Tips for Sewers Snohomish WA

Use a walking foot when stitching faux fur to faux leather or suede. This prevents the layers from shifting and stretching as they're sewn. Also, be sure to use a press cloth when ironing faux fur to prevent it from melting. Steam will also melt the material. Read on for more sewing tips.

Michael's Arts & Crafts
(425) 267-9088
1325 Southeast Everett Mall Way
Everett, WA
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Company Rating (on scale of 1 to 5) = 3.5(3 people reviewed this company)
  • Variety of Products 4
  • Pricing 3
  • Helpfulness of Staff 4


Hobby Lobby
(425) 673-6471
19310 60th Avenue West
Lynnwood, WA
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Lingering Legacy
(425) 212-2519
3711A Broadway
Everett, WA
Hours
Wed-Sun 11-7

Michaels 9810
(425) 267-9088
1325 Se Everett Mall Way
Everett, WA
 
Scents Of Thyme
(425) 258-1713
5212 S 2nd Ave
Everett, WA
 
Hobby Lobby
(425) 347-3712
10011 Evergreen Way
Everett, WA
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  • Variety of Products 4
  • Pricing 3
  • Helpfulness of Staff 3


Michael's Arts Crafts
(425) 821-4444
9755 Northeast Juanita Drive
Kirkland, WA
 
The Sewing Garden
(425) 338-4907
2123 105th St Se
Everett, WA
 
The Scrapbook Barn
(425) 438-3555
305 Se Everett Mall Way
Everett, WA
 
Jo -Ann Fabrics And Crafts
(425) 355-7373
Cascade Plz
Everett, WA
 

Tips for Sewers

Faux Fuss
Use a walking foot when stitching faux fur to faux leather or suede. This prevents the layers from shifting and stretching as they're sewn. Also, be sure to use a press cloth when ironing faux fur to prevent it from melting. Steam will also melt the material.

Kiddos Sew, Too!
There are plenty of sewing projects to do with children. Embellishing greeting cards on the machine, stitching pillow cases and creating gift bags or Christmas stockings are just a few fun and easy ideas. Let children pick their own fabrics from your stash—how exciting!

Sturdy Shoulders
Prevent stretched shoulder seams when making unlined coats by stabilizing the seam with 1/4"-wide fusible tape, but don't overdo it! Stabilizing one side of the seam is sufficient, as the seam weight will accumulate and become too heavy if you do both.

Very Velvet
For hemming velvet invisibly, a bias strip is a must. Sandwich a bias strip of mohair or cotton flannel that’s 1/2" wider than the hem between the two velvet layers. Position the strip above the hem crease. Invisibly hem the bias strip to the velvet upper and lower edges. Stitching the velvet only to the bias strip will make seams crisp and clean.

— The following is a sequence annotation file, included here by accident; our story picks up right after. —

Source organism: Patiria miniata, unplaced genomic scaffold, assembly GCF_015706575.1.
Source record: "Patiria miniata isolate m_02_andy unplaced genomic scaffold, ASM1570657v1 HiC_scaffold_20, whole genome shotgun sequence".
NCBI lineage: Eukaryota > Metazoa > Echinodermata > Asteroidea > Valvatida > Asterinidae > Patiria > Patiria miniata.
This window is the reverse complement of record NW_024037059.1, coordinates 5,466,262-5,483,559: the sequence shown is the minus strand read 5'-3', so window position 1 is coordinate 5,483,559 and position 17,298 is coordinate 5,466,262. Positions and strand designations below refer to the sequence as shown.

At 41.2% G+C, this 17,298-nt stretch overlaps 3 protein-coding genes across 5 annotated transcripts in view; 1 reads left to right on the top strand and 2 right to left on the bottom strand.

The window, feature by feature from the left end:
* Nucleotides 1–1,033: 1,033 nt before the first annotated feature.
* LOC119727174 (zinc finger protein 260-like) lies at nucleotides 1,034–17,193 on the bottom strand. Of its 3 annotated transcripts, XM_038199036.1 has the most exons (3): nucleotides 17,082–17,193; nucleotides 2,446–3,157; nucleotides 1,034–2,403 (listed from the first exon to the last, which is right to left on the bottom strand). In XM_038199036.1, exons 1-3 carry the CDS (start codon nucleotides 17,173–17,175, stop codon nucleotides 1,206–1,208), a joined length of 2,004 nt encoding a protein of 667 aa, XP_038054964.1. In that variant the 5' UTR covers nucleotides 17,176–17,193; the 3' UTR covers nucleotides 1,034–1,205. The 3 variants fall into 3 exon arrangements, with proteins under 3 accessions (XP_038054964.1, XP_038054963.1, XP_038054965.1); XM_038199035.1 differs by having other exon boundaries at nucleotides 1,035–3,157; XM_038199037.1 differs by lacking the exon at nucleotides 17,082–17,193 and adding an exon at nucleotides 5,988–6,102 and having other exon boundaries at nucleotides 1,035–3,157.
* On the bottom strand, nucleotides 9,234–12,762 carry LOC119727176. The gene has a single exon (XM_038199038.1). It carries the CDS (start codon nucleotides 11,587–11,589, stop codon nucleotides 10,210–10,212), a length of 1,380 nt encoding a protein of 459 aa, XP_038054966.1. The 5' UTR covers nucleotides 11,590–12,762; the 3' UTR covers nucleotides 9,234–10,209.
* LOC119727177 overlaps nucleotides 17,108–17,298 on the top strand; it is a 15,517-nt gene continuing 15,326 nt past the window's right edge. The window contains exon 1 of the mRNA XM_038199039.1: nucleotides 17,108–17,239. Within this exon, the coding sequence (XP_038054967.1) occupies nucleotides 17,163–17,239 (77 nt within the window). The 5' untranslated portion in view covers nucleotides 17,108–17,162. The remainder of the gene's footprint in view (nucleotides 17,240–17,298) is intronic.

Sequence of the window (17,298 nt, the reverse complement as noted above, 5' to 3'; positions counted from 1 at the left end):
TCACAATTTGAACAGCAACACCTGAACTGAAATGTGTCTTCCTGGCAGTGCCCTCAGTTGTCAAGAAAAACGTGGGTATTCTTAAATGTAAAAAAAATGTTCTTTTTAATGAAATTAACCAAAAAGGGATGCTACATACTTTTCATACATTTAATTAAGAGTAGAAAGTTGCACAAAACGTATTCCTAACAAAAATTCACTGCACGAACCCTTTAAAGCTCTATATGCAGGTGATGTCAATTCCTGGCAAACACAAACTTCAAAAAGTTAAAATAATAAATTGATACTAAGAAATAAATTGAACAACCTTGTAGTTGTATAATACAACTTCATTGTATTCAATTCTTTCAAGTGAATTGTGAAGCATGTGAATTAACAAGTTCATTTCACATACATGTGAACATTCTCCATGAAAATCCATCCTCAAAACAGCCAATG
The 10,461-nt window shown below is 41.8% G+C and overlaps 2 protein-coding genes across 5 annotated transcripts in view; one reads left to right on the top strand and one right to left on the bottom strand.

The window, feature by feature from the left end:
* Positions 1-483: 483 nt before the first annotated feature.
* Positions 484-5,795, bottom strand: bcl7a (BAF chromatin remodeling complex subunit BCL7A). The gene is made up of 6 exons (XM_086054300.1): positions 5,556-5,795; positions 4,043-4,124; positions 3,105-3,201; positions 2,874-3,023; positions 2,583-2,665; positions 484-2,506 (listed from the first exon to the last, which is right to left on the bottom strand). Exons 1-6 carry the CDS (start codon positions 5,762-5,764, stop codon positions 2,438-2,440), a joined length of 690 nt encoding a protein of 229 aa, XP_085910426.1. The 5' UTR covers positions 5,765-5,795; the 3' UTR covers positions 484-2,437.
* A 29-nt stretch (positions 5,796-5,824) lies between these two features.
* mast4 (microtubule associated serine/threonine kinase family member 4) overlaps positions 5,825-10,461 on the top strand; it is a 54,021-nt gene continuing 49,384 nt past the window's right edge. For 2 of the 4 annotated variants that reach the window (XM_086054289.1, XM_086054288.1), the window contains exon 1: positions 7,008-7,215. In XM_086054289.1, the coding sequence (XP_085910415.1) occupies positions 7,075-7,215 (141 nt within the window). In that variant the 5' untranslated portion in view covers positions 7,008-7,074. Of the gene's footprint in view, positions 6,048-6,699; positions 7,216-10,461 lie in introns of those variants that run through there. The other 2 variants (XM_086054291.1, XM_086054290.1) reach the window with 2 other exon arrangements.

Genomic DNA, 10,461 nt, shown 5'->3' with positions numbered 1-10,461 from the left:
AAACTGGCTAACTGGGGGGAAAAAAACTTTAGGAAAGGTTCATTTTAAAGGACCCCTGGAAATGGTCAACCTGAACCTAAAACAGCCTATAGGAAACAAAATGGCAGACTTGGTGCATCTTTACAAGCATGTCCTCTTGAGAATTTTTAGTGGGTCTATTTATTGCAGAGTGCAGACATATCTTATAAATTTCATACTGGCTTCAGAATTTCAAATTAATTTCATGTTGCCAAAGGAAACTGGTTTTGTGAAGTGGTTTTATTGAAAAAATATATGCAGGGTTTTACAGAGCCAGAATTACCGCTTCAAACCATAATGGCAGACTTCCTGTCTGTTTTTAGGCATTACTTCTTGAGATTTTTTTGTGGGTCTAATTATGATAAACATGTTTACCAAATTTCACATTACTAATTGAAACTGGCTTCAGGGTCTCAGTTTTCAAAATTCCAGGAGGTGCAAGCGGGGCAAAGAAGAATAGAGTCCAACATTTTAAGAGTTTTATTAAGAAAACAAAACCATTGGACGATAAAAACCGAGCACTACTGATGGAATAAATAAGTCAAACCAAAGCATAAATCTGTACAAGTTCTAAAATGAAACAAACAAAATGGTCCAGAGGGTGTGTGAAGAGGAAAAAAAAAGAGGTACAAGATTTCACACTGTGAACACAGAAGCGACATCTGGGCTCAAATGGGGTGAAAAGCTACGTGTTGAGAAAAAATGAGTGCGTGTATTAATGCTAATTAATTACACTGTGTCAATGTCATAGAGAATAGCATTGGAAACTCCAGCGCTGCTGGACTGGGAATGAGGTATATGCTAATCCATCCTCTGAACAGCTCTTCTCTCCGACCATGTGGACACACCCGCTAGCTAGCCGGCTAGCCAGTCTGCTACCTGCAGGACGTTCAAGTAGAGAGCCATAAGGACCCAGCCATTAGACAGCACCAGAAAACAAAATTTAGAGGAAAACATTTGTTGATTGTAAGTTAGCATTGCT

Memoirs of a Corset
When making corsets, keep in mind that boning is used for support and is only needed if the corset doesn’t have straps. If you use polyester boning, seal the ends of the plastic bones with a match, making sure to round the edges. Cover the ends with fabric scraps or ribbon to avoid tears in the fabric and prevent discomfort while wearing the corset.

Better than Beeswax
Don't run thread through beeswax to prevent tangling during hemming.The thread will inevitably become too bulky and visible. Instead, use Thread Heaven, a thread conditioner and protector. Visit threadheaven.com to purchase.

Peek-a-boo Lining
A swing tack is a great way to attach loose lining in a coat or pair of pants.The tack keeps the lining from peeking out when you sit down but allows it to maintain movement. Use a 1/2"-long swing tack in pants or on leg seams and a 1"-long swing tack on coat seam allowances. A traditional swing tack is made by finger-crocheting a length of double thread. Attach one end of the tack to the lining upper edge and the opposite end to the garment hem allowance upper edge. To save time, use a serged thread tail instead of fingercrocheting the thread.

Button Bust
When a pattern calls for a certain number or size of buttons, don't worry! Check your button stash and improvise if you don't have exactly what you need. If I'm ever short, I eliminate a buttonhole or two and redistribute the button spacing. Always have a button at the neckline, the bust center and 1" above the waist (this places less emphasis on your tummy). See page 12 for a peak at Sandra Betzina's new weekly online television show!

Appeared in: April/May 2009 Issue

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